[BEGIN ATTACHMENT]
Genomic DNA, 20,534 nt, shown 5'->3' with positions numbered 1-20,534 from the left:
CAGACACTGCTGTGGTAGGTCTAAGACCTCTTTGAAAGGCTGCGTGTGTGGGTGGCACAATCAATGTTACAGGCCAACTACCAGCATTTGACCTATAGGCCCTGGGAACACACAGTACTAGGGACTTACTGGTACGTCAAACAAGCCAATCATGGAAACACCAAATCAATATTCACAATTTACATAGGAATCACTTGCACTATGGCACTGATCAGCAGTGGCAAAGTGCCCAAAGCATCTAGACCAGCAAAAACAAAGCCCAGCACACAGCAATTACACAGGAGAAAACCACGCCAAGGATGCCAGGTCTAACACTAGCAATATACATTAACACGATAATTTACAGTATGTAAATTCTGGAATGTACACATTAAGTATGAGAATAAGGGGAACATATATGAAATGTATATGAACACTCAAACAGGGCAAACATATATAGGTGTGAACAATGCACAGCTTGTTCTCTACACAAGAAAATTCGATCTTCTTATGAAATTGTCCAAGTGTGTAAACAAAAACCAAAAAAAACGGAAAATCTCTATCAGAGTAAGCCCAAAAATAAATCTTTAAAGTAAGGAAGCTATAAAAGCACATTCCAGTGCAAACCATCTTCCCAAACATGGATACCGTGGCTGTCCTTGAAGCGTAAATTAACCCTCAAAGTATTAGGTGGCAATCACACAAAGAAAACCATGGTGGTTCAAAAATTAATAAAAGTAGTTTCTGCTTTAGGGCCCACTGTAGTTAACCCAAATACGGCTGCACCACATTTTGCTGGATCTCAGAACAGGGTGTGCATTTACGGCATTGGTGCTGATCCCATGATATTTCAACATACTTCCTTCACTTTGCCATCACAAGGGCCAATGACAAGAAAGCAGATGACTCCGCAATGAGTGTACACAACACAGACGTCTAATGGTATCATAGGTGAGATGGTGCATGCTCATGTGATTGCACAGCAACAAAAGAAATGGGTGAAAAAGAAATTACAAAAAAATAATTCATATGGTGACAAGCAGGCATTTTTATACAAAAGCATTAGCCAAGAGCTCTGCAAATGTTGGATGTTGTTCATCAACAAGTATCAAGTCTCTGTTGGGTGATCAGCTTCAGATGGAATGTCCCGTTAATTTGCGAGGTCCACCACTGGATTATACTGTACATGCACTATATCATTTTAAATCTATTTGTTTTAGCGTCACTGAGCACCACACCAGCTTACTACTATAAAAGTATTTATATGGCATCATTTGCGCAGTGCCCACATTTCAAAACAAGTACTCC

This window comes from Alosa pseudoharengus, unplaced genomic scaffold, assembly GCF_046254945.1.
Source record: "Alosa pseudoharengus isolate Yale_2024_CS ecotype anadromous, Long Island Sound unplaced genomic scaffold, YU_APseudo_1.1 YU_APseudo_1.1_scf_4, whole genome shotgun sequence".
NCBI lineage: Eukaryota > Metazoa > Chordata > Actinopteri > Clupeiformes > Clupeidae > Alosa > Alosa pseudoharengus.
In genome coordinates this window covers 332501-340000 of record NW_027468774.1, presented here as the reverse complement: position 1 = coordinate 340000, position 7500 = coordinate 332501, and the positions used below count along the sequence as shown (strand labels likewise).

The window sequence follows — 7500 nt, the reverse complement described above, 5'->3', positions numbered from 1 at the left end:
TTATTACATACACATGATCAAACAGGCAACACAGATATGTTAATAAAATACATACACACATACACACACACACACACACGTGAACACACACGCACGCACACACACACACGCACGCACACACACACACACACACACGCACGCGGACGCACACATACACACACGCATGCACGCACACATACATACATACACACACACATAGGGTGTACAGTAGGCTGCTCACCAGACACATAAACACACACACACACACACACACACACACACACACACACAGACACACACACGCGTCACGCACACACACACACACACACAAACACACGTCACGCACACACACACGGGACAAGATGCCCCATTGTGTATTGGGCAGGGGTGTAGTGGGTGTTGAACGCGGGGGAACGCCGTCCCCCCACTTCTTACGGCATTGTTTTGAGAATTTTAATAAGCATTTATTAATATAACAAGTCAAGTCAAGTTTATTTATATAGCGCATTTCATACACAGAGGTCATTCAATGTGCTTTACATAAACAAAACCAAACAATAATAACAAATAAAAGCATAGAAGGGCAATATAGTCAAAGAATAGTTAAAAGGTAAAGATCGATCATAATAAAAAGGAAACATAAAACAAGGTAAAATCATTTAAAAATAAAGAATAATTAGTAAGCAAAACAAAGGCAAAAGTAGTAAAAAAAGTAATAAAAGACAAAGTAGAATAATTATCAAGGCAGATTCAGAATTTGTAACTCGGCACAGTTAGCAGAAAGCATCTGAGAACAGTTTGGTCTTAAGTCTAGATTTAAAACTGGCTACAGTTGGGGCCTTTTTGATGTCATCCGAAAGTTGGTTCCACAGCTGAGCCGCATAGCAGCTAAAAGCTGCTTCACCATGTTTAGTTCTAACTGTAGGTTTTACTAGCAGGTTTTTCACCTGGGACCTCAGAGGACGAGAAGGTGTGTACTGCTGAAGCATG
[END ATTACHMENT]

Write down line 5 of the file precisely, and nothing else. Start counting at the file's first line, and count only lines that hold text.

NCBI lineage: Eukaryota > Metazoa > Chordata > Actinopteri > Clupeiformes > Clupeidae > Alosa > Alosa pseudoharengus.